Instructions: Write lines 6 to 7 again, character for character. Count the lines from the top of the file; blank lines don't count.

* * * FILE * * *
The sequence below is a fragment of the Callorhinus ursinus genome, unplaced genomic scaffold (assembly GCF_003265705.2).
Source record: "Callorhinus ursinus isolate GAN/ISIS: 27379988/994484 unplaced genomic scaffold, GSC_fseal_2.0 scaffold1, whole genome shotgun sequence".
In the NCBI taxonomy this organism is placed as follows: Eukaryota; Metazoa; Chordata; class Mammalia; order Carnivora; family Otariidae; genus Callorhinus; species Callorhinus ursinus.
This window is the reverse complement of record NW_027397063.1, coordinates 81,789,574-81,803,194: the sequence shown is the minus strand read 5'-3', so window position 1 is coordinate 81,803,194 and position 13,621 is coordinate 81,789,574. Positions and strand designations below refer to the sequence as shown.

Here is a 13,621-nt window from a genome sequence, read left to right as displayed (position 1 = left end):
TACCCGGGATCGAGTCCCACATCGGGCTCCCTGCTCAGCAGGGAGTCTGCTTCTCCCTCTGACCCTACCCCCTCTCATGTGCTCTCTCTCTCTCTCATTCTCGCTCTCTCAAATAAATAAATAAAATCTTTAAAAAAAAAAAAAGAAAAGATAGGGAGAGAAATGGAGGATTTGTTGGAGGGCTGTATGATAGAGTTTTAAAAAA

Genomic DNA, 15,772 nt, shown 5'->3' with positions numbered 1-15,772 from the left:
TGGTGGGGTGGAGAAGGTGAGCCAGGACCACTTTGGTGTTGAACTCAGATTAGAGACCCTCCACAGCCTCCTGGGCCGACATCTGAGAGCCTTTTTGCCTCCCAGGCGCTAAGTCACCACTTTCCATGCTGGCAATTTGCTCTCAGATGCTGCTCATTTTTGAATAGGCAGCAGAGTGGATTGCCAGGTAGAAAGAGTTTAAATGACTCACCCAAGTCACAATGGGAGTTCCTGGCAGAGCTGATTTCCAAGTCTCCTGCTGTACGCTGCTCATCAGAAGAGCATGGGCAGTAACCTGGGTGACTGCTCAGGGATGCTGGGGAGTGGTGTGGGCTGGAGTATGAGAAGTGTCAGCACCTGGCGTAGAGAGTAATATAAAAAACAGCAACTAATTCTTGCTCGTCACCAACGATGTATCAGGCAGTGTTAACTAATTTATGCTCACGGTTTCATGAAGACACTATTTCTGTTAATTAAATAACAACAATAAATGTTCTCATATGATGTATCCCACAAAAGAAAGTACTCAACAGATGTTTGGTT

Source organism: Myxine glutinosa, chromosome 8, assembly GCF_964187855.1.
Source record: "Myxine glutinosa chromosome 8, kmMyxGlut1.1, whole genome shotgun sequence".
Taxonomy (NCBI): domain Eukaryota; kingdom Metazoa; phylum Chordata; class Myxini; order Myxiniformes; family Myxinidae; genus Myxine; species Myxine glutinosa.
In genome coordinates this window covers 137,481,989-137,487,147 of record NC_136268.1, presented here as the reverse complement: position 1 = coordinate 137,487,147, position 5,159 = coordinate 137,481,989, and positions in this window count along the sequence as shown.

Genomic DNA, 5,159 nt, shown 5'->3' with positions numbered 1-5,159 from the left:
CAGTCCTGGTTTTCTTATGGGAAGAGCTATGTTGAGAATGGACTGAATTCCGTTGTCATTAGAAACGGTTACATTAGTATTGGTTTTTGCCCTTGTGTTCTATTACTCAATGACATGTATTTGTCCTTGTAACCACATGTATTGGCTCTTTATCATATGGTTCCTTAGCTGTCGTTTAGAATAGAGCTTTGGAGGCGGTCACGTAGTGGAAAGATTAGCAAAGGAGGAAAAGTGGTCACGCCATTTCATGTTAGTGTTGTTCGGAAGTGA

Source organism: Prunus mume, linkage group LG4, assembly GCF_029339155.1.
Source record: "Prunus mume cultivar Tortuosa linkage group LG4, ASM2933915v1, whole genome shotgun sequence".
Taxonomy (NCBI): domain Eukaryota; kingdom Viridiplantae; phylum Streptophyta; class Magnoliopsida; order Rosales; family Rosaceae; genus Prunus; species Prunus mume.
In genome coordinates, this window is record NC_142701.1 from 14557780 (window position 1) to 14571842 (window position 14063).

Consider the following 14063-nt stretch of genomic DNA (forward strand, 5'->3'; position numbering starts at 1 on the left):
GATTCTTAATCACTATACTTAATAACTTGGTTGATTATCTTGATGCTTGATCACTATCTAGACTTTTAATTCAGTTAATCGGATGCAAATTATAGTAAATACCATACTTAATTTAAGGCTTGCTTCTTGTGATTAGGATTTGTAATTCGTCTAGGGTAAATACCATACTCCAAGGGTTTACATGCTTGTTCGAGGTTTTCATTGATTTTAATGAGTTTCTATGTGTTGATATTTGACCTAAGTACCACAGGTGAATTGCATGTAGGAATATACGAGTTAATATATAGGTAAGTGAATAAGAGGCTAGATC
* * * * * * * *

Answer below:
TACCCGGGATCGAGTCCCACATCGGGCTCCCTGCTCAGCAGGGAGTCTGCTTCTCCCTCTGACCCTACCCCCTCTCATGTGCTCTCTCTCTCTCTCATTCTCGCTCTCTCAAATAAATAAATAAAATCTTTAAAAAAAAAAAAAGAAAAGATAGGGAGAGAAATGGAGGATTTGTTGGAGGGCTGTATGATAGAGTTTTAAAAAA

Genomic DNA, 15,772 nt, shown 5'->3' with positions numbered 1-15,772 from the left: